November in my Northern California garden often means digging in the dirt.
Autumn is the very best time for perennials, shrubs and trees to take hold in the still-warm soil. The baby plants extend their roots deep underground, settling in for the cooler weather to come. And later, when spring rolls around, there’s a huge payoff: a lush, bloomy, thriving garden.
Last year I discovered there’s another kind of planting that goes on in November called Art Every Day Month, also known as AEDM.
Leah Piken Kolidas conceived this delightful adventure a decade ago, kind of the art equivalent of nanowrimo. I remember feeling little shoots of joy pop inside me when I heard about it. It seemed to mirror my November gardening ritual, only with art instead: consciously setting creative roots down into the warm soil of imagination, knowing that what you’re planting will continue to burst forth in the coming months and seasons.
No way could I do it last November, though. There was too much going on and I was approaching the winter of my blogging hiatus. But I vowed 2012 would be my year to dive in.
And then I promptly forgot all about my commitment.
Quite by accident I stumbled upon a mention of AEDM on Saturday. And there was an immediate pang. A rush of thoughts: I’ve missed it. I wish I’d remembered. I’m not prepared. Here we are in November already.
Almost as quickly I pulled back and remembered what I know about November in the garden.
Yes, it’s about setting down new roots, but it’s also about improvisation and impermanence and experimentation. I never quite know what will come out and what will go in.
Take this year for instance. I ripped out my beloved circle of lavender. Lavender, as it turns out, has a relatively short life span of four or five years.
And the new lavender replacements are a different variety. There are less of them, too; I’m creating something new without knowing exactly how it will turn out.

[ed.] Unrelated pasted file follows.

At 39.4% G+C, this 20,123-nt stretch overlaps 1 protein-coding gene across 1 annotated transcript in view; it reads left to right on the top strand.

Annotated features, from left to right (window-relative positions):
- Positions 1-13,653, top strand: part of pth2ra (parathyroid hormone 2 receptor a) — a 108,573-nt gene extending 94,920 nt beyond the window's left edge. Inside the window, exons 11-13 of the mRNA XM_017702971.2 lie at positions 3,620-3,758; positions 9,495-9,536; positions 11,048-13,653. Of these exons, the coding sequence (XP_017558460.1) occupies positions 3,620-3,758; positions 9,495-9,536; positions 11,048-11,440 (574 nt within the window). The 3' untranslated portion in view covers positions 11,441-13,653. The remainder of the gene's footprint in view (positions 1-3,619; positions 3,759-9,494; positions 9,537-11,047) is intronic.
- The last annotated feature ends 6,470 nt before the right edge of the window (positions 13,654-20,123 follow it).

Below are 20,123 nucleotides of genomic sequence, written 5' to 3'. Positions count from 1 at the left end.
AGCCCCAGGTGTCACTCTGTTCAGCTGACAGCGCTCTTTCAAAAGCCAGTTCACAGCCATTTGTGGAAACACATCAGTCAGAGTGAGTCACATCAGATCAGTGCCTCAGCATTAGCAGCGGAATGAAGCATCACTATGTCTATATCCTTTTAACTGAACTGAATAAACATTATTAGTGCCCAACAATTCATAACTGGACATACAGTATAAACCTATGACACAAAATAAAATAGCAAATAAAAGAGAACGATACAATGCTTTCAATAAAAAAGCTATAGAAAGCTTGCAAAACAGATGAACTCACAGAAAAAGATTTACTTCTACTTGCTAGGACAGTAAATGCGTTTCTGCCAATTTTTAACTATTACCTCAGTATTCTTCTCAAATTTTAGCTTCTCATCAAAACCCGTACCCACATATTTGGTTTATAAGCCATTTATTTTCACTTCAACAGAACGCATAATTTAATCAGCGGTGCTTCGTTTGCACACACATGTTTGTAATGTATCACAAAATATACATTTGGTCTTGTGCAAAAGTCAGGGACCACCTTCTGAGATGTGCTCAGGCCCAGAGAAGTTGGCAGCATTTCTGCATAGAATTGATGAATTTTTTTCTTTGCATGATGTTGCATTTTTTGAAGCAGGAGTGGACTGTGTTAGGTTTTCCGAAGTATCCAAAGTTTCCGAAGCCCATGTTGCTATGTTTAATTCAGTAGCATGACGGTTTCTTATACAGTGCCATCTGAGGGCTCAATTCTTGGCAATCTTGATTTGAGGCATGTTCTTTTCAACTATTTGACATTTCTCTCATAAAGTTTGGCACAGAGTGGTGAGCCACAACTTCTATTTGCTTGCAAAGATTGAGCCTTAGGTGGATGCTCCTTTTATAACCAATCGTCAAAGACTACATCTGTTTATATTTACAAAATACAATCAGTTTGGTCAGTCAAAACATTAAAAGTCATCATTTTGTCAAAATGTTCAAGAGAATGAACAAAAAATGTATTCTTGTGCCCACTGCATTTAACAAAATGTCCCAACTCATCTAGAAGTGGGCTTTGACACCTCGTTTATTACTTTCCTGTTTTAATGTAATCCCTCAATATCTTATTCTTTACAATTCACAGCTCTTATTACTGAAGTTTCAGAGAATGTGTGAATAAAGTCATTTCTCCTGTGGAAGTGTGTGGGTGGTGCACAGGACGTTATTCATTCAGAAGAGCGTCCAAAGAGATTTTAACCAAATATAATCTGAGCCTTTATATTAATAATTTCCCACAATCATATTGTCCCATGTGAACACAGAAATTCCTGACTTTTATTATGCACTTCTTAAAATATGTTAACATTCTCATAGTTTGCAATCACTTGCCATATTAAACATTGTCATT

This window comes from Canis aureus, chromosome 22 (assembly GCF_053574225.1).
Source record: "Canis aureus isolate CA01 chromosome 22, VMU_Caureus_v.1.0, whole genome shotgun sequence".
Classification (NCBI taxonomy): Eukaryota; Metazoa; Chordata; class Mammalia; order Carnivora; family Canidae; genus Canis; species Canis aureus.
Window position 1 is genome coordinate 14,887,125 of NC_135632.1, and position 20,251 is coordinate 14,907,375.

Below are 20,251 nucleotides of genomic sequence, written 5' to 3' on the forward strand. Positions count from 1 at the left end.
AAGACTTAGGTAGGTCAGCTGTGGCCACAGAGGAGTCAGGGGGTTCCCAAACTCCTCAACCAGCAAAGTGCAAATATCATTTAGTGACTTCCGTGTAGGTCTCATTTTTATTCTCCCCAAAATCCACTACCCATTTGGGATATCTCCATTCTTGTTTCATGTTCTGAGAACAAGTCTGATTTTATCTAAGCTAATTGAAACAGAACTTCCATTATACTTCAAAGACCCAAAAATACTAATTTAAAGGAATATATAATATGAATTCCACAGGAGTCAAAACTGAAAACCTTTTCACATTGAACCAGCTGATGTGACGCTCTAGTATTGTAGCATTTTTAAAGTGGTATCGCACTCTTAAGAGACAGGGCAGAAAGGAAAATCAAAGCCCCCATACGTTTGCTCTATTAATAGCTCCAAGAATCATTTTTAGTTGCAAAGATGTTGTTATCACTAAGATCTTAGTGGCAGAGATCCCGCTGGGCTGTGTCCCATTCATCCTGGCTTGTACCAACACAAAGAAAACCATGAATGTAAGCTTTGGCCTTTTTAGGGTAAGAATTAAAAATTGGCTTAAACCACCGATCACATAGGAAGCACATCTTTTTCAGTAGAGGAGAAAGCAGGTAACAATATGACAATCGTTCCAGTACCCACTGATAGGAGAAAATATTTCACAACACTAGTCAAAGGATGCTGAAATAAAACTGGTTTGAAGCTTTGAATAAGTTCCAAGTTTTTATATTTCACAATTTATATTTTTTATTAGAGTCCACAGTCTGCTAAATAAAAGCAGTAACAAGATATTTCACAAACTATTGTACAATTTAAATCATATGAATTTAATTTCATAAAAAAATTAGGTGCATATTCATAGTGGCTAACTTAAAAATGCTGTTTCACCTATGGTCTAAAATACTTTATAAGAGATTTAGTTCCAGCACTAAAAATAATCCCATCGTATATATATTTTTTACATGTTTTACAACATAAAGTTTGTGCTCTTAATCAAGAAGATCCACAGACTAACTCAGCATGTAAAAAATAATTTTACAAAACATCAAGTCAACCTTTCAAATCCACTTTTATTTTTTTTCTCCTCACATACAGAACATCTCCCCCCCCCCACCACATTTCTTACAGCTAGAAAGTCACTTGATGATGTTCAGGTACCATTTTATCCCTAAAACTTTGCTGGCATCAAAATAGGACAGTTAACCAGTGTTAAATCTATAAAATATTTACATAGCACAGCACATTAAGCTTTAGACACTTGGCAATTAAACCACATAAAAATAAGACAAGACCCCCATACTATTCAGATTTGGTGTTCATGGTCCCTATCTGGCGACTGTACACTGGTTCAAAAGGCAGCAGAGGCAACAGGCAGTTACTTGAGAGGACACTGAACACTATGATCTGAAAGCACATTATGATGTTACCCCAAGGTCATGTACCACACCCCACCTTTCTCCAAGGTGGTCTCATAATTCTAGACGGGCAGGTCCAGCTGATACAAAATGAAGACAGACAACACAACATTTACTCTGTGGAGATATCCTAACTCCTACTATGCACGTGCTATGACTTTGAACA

So that’s how I’ll do AEDM, with impermanence, improvisation and experimentation. Kind of like how we mostly do life, right? Perfect for my brand of art that’s not about the product and all about the process: collage, painting, shrines, mandalas, drawing, writing, doodling, clay, movement, music/sound, poetry.
And that recently-removed lavender circle that I loved so much?
Well, it’s still with me. In memory. I can close my eyes and see it. I can smell it. I can hear the big black bumblebees buzzing around it. I can feel the sun on my bare arms as I sit in the center of it. I can even let it spill out from a brush and a few puddles of paint.
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Don’t you just love brushing past a lavender bush and carrying its scent with you!
Your garden looks beautiful.(and I’m sure smells divine!)
Oops, logged in as my son! I’m Lisa from http://www.all-the-wright-stuff.blogspot.com
Oh yes, I love how the scent stays with you!
Lovely read and deLIGHTfully thoughty-thoughts provoking!!
Thanks, Currie. And welcome!
This is my first visit to your lovely blog. I am glad I stopped by because I learned something new. I just bought my first lavender plant this year, and had NO idea they didn’t last very long. I thought once they were established, they would be OK. Of course, I don’t live in a temperate climate, either, so I keep hoping. I wish you luck with your new lavender. It will thrive, I’m sure!!
Yes, that’s interesting about lavender isn’t it? But I think they’re so worth it even though they’re relatively short-lived.
I do love lavender! You’ve inspired me to plant some …
I love how you’ve compared AEDM to an artistic November planting. How true that is! Last year was my first time participating, and it bloomed into a very creative year for me. I’m glad you’ve joined in 🙂
Thank you! I’m looking forward to being a part of this blooming community.
Oh I just love all things lavender! I have a perennial in my garden that I break sprigs off of from time to time, crush them in my hand and breathe it all in! Every soap I have is lavender, lotions, potions, oils – all of it. Just a lavender lady!
Lovely garden you have! How I wish I wasn’t quickly approaching the season of snows!
“The lavender lady.” Lovely name!